A recent survey of baby boomers (ages 53 to 69) found that just 24% were confident they would have enough money to last throughout retirement. Forty-five percent had no retirement savings at all, and of those who did have savings, 42% had saved less than $100,000.1 If you're 50 or older, you could benefit by making catch-up contributions to tax-advantaged retirement accounts. You might be surprised by how much your nest egg could grow late in your working career.
The federal contribution limit in 2016 and 2017 for all IRAs combined is $5,500, plus a $1,000 catch-up contribution for those 50 and older, for a total of $6,500. An extra $1,000 might not seem like much, but it could make a big difference by the time you're ready to retire. You have until the April 18, 2017, tax filing deadline to make IRA contributions for 2016. The sooner you contribute, the more time the funds will have to pursue potential growth.
The deferral limit in 2016 and 2017 for employer-sponsored retirement plans such as 401(k), 403(b), and most 457(b) plans is $18,000, plus a $6,000 catch-up contribution for workers 50 and older, for a total of $24,000. These contributions must be made by the end of the calendar year, so be sure to adjust your contributions early enough in the year to take full advantage of the catch-up opportunity.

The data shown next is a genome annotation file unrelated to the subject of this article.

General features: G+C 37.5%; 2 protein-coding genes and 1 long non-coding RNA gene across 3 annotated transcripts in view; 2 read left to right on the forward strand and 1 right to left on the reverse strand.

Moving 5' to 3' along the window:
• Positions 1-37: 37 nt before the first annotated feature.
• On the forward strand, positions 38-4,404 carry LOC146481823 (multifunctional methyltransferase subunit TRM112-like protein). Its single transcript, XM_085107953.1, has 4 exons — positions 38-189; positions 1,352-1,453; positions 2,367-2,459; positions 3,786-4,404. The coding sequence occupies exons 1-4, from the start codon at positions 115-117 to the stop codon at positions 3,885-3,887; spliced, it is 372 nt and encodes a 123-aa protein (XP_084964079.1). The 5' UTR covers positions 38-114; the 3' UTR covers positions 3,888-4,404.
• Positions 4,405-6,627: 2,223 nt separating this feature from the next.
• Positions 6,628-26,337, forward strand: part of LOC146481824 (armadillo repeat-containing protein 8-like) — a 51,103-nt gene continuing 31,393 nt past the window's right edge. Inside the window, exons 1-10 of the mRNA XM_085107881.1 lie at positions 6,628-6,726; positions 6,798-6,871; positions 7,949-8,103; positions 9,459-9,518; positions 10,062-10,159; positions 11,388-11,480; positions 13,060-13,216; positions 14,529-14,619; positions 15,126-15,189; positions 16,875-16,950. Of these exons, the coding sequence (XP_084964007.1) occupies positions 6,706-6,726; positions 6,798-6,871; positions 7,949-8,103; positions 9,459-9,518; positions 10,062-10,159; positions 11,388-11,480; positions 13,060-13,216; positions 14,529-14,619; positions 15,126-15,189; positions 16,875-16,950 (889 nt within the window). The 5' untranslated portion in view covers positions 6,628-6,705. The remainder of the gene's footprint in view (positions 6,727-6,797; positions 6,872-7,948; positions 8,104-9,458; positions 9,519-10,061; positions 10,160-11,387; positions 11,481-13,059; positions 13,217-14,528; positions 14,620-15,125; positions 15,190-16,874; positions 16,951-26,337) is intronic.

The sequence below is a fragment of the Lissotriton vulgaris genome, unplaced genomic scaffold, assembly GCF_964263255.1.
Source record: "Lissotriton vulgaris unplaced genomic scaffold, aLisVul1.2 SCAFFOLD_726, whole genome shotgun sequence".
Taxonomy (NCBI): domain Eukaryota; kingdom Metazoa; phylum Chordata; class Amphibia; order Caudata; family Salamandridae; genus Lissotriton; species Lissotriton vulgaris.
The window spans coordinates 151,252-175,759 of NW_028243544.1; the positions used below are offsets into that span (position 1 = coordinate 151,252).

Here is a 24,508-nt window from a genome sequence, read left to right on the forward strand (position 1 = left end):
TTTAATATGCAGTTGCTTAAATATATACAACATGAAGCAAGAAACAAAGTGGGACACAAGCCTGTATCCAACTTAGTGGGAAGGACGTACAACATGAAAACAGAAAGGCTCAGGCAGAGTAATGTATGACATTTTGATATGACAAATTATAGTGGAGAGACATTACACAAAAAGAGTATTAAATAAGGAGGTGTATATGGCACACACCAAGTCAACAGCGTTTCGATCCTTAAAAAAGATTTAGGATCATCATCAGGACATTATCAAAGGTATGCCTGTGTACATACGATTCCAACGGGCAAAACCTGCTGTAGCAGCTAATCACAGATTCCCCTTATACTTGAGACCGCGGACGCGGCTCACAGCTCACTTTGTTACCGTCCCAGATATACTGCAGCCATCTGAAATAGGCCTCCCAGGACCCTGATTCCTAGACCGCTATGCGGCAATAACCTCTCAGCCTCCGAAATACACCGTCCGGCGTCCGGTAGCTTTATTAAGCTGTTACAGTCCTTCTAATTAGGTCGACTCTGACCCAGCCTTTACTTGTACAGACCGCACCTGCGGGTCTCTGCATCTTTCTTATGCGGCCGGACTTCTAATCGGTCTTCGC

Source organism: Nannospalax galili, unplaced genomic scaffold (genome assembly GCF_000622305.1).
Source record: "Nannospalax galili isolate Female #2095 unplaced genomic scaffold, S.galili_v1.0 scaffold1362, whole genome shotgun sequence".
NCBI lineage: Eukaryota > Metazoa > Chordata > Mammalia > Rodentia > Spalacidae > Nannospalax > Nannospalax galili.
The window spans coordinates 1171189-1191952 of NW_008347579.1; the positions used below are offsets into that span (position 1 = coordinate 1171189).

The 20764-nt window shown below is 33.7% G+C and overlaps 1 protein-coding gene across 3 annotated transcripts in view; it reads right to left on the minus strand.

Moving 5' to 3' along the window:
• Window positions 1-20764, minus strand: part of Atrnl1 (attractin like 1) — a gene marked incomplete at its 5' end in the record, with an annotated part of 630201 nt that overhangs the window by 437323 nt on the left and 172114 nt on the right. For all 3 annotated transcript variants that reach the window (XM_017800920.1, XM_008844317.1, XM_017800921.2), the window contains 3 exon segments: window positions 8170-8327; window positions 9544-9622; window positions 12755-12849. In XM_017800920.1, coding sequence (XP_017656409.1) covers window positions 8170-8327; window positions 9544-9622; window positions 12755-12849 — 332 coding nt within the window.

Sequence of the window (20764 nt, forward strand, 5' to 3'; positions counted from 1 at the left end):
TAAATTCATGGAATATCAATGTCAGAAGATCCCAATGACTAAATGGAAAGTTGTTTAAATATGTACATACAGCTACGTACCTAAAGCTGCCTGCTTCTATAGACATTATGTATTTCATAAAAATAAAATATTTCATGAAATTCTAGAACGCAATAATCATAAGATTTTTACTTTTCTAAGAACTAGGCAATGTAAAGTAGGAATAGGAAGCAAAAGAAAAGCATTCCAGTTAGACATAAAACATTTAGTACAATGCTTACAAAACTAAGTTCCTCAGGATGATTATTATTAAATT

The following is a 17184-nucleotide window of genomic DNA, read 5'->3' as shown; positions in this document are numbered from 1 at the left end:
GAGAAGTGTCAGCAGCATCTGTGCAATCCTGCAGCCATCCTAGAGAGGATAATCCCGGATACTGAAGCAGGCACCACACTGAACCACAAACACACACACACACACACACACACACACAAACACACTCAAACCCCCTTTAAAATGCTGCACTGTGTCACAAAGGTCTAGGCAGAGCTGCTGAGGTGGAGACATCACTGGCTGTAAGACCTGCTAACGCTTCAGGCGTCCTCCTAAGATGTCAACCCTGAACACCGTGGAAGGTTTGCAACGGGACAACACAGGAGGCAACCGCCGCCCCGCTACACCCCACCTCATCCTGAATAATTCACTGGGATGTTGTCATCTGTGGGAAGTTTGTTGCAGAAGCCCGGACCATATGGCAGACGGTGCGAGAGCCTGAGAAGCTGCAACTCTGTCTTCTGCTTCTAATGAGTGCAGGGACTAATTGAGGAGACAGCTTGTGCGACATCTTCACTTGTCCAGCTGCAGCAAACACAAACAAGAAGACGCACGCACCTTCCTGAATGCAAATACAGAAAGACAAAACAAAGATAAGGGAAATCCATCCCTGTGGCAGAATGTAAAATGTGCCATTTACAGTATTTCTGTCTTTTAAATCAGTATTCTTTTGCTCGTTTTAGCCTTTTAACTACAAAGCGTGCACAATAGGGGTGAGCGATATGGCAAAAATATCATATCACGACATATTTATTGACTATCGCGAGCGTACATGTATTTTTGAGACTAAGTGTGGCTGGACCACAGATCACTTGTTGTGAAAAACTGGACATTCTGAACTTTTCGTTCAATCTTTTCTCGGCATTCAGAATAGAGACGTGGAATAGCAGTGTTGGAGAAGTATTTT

Our Personal Banking team can help you determine if catch-up contributions are right for your retirement plan. Contact us with any questions you have at (585) 394-4260.
1"Boomer Expectations for Retirement 2016," Insured Retirement Institute.
Advisory Services are offered through OBS Financial Services, Inc., a Registered Investment Advisor with the SEC. Investments are not bank deposits, are not obligations of, or guaranteed by Canandaigua National Bank & Trust, and are not FDIC insured. Investments are subject to investment risks, including possible loss of principal amount invested.
Source: ©2016 Broadridge Investor Communication Solutions, Inc. All rights reserved. This material provided by Charles Coxl.